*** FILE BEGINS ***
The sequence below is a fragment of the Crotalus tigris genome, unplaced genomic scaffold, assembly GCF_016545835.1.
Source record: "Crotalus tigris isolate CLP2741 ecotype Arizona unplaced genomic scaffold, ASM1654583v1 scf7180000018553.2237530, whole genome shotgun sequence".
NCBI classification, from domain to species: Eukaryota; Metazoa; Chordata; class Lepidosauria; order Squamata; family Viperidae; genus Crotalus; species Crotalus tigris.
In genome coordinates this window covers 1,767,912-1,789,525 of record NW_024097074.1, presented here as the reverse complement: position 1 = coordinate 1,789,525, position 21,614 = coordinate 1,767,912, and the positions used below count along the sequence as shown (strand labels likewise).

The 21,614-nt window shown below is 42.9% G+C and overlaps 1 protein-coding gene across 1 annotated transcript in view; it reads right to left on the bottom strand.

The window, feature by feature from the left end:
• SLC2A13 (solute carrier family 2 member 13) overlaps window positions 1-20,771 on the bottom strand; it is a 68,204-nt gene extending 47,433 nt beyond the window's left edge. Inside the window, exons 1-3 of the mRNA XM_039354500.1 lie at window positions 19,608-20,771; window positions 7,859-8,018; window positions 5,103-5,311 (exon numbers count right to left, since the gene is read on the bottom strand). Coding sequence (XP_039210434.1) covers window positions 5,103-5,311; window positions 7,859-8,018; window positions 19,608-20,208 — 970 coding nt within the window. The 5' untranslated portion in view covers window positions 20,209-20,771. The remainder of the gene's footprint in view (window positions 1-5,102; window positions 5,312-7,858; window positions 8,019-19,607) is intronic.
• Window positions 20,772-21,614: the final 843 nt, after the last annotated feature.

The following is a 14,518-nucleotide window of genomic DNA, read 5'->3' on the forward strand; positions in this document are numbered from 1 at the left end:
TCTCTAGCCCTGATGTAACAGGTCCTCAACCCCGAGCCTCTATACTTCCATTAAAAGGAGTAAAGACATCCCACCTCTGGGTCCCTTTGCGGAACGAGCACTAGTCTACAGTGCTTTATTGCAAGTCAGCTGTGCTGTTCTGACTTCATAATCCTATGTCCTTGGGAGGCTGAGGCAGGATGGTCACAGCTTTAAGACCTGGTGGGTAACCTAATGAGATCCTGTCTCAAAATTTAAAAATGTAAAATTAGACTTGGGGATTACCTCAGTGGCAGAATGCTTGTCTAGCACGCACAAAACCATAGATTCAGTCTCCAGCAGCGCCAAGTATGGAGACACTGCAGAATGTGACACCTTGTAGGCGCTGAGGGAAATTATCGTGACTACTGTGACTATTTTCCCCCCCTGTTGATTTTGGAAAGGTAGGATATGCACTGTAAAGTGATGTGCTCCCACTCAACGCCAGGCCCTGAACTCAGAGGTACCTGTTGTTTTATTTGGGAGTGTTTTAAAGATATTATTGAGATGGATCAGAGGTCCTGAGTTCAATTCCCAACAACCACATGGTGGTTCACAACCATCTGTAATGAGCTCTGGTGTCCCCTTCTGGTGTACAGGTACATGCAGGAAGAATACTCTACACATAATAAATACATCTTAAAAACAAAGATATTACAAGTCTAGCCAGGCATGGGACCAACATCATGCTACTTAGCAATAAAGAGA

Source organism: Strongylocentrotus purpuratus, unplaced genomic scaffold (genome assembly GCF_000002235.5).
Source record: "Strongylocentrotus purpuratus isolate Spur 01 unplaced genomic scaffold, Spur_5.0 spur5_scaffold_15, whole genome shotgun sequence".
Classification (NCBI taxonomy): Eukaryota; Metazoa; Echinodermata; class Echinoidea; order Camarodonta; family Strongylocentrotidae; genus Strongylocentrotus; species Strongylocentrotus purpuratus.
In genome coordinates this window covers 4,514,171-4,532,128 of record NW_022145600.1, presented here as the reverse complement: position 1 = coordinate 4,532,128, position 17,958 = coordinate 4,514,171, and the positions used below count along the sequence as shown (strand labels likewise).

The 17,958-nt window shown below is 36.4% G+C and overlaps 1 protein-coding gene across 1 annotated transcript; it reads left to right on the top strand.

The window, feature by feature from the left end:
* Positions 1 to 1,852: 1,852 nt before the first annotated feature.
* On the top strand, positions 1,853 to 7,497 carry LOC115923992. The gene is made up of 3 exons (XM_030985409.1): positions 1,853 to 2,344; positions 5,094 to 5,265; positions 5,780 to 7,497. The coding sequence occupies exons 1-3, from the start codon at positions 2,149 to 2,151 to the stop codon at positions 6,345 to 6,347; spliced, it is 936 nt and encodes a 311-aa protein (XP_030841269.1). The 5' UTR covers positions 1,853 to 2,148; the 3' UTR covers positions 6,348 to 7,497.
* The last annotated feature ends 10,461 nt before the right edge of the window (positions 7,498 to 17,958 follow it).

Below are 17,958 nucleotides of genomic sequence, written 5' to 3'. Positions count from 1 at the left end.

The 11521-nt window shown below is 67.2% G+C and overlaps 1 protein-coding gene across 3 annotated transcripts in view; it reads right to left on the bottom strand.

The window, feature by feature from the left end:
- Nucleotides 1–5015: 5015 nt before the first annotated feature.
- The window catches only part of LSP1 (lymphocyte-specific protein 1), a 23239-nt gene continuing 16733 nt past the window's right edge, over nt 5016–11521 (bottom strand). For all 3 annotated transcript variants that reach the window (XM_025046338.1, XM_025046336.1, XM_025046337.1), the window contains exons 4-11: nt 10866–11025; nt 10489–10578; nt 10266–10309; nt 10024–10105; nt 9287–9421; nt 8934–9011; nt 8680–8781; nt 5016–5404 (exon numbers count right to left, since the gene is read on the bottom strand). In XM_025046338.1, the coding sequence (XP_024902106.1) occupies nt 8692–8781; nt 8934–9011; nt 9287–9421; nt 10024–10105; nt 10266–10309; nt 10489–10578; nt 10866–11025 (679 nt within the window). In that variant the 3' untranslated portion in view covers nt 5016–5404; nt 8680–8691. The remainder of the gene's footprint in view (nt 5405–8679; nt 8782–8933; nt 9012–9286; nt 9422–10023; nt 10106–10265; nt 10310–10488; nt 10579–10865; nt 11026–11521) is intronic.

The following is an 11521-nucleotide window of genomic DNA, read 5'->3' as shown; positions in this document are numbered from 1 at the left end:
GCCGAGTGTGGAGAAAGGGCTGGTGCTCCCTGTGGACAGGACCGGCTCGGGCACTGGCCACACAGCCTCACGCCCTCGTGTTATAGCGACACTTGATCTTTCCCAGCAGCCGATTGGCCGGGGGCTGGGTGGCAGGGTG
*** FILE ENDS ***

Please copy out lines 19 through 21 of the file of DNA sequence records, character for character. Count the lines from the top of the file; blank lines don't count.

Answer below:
* The last annotated feature ends 10,461 nt before the right edge of the window (positions 7,498 to 17,958 follow it).

Below are 17,958 nucleotides of genomic sequence, written 5' to 3'. Positions count from 1 at the left end.

The 11521-nt window shown below is 67.2% G+C and overlaps 1 protein-coding gene across 3 annotated transcripts in view; it reads right to left on the bottom strand.